Archive for the ‘Saturday Single’ Category

Saturday Single No. 624

Saturday, January 12th, 2019

I am home after one night in the hospital. Sore and tired, yes, but home.

And for the first time in almost two years, my hamstrings do not ache. The doctor said that the surgery went perfectly – his actual word – and the nurses who took care of me from Thursday afternoon into Friday afternoon said they’d never seen someone recover from a fusion so rapidly, in the minimal terms of getting out of bed, walking to the bathroom and taking a walk though the hallways.

But now comes the hard part: Letting the Texas Gal take care of me and the house while I recuperate. I am not a good patient. But I will do my best.

And it’s a Saturday morning. I’ve had my bacon sandwich. I doubt we’ll have a fish fry here tonight, but to cover our bases, here’s Louis Jordan & His Tympani Five with “Saturday Night Fish Fry.” It’s from 1949, and it’s today’s Saturday Single.

Saturday Single No. 623

Saturday, January 5th, 2019

We continue our increasingly frequent wandering through the EITW archives in search of posts that might have some interest. Today’s it a meandering look at the song I first heard from the Beatles about a city where you can hang around Twelfth Street and Vine. The piece first ran here in October 2008. I’ve made some minor changes.

For a time around 1969-70, the evening deejay at WJON, the radio station just down the street and across the railroad tracks from our house, was a fellow who used the name Ron P. Michaels (his initials were then RPM, you see). And one evening during the summer of 1970, he put on a special show.

From seven o’clock to (I think) midnight one weekday evening, Michaels played nothing but the Beatles. From the hits like “Hey Jude,” “Strawberry Fields Forever” and “I Want To Hold Your Hand” to tracks from deep in the group’s catalog, WJON was all-Beatles for one five-hour stretch that summer night.

I was a fledgling Beatles fan, just beginning to learn about the Fab Four’s music. I had – and knew well – the Let It Be and Abbey Road albums. I owned – with my sister – Beatles ’65, one of the albums of bits and pieces that Capitol had created in the early days of the group’s American success. Later that summer, I would buy Sgt. Pepper’s Lonely Hearts Club Band and Hey Jude, a package of hits and B-sides (also known as The Beatles Again).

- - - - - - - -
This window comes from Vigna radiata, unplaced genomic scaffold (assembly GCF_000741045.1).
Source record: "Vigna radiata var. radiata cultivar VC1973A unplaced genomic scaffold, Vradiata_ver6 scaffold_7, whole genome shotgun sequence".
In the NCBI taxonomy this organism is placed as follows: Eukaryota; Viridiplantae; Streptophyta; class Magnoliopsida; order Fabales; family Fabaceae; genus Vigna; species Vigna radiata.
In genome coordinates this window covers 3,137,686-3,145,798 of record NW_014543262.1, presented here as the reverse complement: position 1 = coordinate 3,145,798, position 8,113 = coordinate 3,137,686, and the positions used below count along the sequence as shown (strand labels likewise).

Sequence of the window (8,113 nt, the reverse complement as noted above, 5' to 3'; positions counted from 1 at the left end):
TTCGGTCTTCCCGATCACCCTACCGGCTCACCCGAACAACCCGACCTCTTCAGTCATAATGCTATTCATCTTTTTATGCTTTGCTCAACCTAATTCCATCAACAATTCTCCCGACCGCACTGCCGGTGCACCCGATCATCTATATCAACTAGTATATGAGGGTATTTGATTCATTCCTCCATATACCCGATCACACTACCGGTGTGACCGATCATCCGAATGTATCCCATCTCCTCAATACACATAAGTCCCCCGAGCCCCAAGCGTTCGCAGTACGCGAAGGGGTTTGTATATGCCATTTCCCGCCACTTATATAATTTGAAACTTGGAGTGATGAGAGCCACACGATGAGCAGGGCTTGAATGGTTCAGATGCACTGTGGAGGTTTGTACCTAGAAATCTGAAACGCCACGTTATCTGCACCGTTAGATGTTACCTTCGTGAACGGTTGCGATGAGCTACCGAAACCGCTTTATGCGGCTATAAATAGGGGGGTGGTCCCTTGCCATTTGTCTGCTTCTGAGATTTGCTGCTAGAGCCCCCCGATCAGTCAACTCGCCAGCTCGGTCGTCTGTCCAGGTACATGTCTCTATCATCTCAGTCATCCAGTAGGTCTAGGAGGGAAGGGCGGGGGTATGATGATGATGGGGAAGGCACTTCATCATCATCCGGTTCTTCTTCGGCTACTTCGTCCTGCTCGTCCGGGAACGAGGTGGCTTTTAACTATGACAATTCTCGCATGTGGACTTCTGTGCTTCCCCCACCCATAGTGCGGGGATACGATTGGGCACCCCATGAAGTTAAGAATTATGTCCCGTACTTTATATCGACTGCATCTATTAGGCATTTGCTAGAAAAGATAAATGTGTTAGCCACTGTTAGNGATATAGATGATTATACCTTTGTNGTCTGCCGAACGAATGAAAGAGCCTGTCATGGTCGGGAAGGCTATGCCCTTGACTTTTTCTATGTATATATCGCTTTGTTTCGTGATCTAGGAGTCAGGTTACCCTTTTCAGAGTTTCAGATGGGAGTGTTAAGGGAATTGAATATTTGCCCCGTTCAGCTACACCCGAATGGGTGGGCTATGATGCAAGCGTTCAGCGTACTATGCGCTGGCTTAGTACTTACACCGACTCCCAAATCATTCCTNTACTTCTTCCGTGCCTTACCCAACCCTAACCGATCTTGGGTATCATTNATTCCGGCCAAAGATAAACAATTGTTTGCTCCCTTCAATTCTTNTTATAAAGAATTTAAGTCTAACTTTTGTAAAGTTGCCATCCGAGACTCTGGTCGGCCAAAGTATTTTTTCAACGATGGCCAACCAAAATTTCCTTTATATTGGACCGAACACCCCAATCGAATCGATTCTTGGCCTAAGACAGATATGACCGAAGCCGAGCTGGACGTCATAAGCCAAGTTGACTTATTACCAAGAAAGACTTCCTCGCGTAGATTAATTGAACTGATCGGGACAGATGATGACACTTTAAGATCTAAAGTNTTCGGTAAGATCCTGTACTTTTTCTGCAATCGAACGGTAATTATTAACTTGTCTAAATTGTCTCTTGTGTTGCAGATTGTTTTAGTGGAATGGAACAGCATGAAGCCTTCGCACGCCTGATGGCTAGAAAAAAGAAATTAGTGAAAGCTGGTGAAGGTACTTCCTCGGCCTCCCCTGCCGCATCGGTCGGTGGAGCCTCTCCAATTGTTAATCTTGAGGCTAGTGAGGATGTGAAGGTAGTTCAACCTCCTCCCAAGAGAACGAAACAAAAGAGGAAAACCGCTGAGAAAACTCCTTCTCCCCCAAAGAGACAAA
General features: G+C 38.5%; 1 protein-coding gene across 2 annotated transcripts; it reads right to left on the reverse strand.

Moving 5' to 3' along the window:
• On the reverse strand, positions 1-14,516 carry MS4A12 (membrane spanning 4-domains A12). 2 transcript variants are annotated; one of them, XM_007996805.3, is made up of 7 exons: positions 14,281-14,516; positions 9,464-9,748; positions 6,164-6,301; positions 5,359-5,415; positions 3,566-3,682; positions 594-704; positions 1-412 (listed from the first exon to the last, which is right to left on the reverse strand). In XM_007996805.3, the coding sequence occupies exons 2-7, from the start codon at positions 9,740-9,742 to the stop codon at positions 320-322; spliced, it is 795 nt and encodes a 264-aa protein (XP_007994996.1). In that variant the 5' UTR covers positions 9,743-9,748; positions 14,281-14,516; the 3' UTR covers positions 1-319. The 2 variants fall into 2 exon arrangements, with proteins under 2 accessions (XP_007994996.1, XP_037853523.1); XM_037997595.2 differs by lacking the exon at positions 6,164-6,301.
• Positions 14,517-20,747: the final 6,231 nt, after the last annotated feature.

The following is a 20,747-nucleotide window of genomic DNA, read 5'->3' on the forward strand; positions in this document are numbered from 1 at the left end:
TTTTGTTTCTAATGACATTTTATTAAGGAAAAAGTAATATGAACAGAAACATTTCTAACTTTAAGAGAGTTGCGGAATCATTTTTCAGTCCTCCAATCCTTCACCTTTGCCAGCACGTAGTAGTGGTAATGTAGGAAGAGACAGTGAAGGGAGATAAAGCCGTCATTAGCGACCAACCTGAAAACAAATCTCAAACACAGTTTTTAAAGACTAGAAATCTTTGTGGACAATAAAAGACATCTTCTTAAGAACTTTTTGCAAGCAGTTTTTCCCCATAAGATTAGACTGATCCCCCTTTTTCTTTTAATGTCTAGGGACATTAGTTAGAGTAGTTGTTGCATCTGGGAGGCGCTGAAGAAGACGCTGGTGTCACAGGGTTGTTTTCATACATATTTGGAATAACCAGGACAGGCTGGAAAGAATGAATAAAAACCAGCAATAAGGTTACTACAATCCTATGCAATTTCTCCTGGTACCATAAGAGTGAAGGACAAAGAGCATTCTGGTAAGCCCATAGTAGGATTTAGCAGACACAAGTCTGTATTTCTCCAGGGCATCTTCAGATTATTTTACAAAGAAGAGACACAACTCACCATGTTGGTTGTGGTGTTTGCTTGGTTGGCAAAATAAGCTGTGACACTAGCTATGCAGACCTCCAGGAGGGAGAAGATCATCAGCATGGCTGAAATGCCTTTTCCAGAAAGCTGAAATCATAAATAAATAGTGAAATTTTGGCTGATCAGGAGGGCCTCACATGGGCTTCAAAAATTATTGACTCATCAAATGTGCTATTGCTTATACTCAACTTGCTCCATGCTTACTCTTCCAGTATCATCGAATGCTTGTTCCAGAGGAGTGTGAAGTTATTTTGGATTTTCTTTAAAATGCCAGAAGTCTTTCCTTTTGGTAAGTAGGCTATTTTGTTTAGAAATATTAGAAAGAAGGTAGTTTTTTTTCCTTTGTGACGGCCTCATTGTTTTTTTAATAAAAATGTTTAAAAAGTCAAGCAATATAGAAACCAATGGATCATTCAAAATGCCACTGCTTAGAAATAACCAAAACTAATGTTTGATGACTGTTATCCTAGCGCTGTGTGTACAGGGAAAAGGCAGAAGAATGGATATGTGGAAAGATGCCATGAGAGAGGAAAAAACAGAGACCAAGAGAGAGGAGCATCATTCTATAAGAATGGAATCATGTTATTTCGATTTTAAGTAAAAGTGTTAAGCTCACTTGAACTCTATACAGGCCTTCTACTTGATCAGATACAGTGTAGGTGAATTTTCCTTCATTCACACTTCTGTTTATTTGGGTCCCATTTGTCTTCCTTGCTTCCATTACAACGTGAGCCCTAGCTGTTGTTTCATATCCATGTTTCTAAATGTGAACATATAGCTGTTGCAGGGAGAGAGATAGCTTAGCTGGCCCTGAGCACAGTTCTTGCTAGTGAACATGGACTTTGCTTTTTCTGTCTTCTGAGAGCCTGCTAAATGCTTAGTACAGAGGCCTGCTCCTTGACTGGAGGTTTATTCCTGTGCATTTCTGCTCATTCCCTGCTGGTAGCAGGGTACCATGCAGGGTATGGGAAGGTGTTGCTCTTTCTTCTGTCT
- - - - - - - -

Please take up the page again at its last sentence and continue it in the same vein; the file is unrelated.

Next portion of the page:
There was still plenty I did not know about the Beatles’ music. I was determined to learn, however. So I stationed myself in my bedroom with my Panasonic cassette recorder and carefully stopped and started the tape to edit out commercial breaks. My recording technique was brutal: The radio was on the bed, with the microphone set down nearby, but the sound quality was good enough. I ended up with three-and-a-half hours of music, which was nothing near the group’s entire output on Capitol/Apple (During their active recording years, from Please Please Me through Let It Be, I estimated ten years ago that the Beatles released about eleven hours of music), but it was certainly a place to start learning about the deeper places in the group’s catalog.

I recall that some of the songs I heard for the first time that evening weren’t, to be honest, high points in the Beatles’ career: “Devil In Her Heart,” “Yes It Is,” “Act Naturally” and “Blue Jay Way” come to mind. On the other hand, that was the evening I was introduced to “In My Life,” “While My Guitar Gently Weeps” and “Back In The U.S.S.R.,” the last of which remains one of my favorite recordings by anyone, ever.

Another song that I heard for the first time that evening was titled at the time “Kansas City.” It started, “I’m goin’ to Kansas City, bringing my baby back home.”

Released on Beatles For Sale in 1964, the song was the Beatles’ cover of Little Richard’s version of the tune written in the early 1950s by Jerry Leiber and Mike Stoller. Little Richard’s indelible contribution to the song – beyond his lethal performance of “Kansas City” itself – was the “Hey, hey, hey hey” coda, which was his own creation. From what I’ve read, the Beatles were unaware of Little Richard’s addition; they called the song simply “Kansas City” and listed only Leiber and Stoller as the writers. (Eventually, the title of the Beatles’ recording was changed; it’s now called a medley of “Kansas City” and “Hey, Hey, Hey, Hey” with Little Richard given a writing credit [as Richard Penniman].)

Looking a little bit deeper, there was no way the Beatles really could have known. After all, when Little Richard’s recording was released as Specialty 664 after it was recorded in 1955, its title was simply “Kansas City,” with only Leiber and Stoller listed as writers. As was the case with the Beatles’ omission, that error has since been corrected. The 1991 CD The Georgia Peach, a Little Richard hits package, lists the song as “Kansas City/Hey-Hey-Hey-Hey” and lists Penniman as a writer along with the team of Leiber and Stoller.

Anyway, that night was the first time I’d heard “Kansas City” with or without the Penniman addition. I thought it was a pretty good song, but I didn’t bother in those days to dig too deeply into the history of the music I was listening to. I was having a difficult enough time keeping track of current groups and their catalogs. So I didn’t know for years that “Kansas City” – sometimes listed as “K.C. Lovin’” – had been around since before I was born.